We left off last time with the question of what was it that the soldiers of the 507th lacked? What qualities did the culture of the unit not value? And most importantly why and what can we do to ensure that current and future units do not have the same deficits?
The first thing we must do is define what a warrior is. Without a clear understanding of what values we require individual Soldiers to have we can never understand what sort culture is required to instill these values of a warrior into its members. Understanding both is necessary before we can create and evaluate the leadership tools necessary to instill them in unit members.
The only way that any definition of a warrior will be sufficient is if we list the attributes that someone must have to be one. The first, and most obvious, is a willingness to close with the enemy. To make the definition more visceral, this means that if there are people in the building across the street who want to kill you, a warrior is willing to go into that building to try to kill them.
Someone could potentially have every other quality and ability that people consider desirable in a soldier, they could be in top physical condition, know their job inside and out, even thoroughly understand small unit tactics and have countless hours of practice and technical proficiency in close quarters battle. They could be the best marksman with every weapon in the Army’s arsenal, master the use of every piece of equipment, not to mention the silly things like knowing the answer to every board question and looking good in uniform, and it would not make them in the least a warrior if they are not willing to enter that building. “Once more into the breach” as Shakespeare put it, means getting up from behind cover and going through the breach.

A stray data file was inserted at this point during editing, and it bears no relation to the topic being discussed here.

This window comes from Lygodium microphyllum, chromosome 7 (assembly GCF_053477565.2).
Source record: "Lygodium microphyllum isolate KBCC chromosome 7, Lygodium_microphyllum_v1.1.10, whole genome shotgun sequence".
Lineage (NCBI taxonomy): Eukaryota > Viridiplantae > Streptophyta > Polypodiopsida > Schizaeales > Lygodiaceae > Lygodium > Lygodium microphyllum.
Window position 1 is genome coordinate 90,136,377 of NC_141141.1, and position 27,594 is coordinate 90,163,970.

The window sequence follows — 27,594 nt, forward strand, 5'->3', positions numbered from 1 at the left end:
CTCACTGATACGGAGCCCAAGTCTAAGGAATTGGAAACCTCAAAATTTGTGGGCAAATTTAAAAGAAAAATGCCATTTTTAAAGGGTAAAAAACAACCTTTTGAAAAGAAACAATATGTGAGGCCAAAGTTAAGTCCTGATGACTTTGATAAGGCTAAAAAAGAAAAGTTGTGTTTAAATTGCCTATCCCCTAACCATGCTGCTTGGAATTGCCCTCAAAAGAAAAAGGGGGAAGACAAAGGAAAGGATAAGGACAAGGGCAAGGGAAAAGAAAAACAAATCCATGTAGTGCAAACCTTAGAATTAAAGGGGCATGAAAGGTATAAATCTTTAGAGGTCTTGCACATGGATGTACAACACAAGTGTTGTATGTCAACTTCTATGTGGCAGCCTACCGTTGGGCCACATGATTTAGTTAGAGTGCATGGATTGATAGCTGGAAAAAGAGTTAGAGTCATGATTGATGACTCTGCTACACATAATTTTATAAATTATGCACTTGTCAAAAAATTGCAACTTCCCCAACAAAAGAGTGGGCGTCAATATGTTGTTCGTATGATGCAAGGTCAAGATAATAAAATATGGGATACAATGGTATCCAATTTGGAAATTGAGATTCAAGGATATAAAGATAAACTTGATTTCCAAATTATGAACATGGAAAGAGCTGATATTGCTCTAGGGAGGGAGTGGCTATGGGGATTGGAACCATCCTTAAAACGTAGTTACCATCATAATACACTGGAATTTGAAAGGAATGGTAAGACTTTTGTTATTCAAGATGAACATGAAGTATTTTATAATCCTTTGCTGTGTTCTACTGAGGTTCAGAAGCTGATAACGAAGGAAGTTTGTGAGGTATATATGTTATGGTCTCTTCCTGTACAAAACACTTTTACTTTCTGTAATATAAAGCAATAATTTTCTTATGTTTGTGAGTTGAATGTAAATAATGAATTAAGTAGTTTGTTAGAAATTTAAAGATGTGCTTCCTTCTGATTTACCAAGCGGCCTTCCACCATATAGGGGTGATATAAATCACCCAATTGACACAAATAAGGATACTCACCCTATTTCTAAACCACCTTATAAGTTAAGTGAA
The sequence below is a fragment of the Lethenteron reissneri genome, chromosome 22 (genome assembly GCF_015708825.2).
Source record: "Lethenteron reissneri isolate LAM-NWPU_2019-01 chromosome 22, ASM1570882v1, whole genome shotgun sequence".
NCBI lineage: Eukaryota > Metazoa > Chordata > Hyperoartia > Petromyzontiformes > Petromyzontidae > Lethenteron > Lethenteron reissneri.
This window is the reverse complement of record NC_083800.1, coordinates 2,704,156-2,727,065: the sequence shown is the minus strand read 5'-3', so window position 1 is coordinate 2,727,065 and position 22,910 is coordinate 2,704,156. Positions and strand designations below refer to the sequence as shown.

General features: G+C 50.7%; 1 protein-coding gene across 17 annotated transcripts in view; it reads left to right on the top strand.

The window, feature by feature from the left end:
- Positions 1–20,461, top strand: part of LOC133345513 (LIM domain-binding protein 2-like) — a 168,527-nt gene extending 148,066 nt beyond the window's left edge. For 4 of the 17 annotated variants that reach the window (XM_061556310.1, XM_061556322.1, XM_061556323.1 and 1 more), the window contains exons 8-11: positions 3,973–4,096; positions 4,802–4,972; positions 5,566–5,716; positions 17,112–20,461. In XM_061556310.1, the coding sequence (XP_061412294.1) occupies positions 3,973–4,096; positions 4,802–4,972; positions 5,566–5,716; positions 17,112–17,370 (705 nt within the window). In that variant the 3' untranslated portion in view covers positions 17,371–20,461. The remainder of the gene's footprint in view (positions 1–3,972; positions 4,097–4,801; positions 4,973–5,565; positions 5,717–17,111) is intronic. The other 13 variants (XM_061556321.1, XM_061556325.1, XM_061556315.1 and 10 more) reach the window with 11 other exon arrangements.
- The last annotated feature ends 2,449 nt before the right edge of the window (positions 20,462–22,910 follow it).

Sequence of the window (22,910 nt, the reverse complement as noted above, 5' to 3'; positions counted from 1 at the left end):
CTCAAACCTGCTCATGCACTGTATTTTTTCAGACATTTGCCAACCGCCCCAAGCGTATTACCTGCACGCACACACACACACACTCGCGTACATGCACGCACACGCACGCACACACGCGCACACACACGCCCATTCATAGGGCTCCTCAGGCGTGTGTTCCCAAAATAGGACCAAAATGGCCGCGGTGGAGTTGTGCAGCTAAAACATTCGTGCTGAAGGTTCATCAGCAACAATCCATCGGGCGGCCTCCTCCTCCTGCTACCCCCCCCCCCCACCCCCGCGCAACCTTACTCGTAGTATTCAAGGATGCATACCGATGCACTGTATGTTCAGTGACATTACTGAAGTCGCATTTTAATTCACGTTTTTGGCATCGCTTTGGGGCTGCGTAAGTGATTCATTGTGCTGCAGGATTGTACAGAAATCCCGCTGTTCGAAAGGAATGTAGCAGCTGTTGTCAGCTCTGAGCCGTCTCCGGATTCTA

The only problem with this as a definition is how can you tell, in the daily grind of Soldiering, who is willing? There are very few activities in the average Soldier’s life outside of combat deployments that require real physical courage. It doesn’t take any courage to go to the motor pool, or on a three-mile run or even to the range. Those things are just not scary unless you are pretty far on the other side of the warrior scale.
There are some things. Jumping out of airplanes takes courage. Going over the edge of a precipice while repelling comes to mind as does pugil stick fighting. But let’s be honest, how often is the average Soldier called upon to display actual physical courage outside of combat?
It is easy to imagine someone joining the Army in the late seventies or early eighties who may have even gone through basic training during the era when even pugil stick fighting had been dropped from the curriculum. They then went on to their Advanced Individual Training in what were called a “soft skills” MOS and did nothing any scarier than being yelled at for not shining the floor enough. They could have then lived in a peacetime Army for the next twenty plus years and maybe never done a single thing that required actual physical courage. Under these circumstances it is easy to see how thinking like a warrior may not be a requirement.
So, a warrior is willing to close with the enemy. Now, how do we insure our Soldiers are warriors?
To be continued………
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Kratophobe – A person who claims to be a warrior and yet has an irrational fear of realistic hand-to-hand combat training.
Etymology, from the Greek...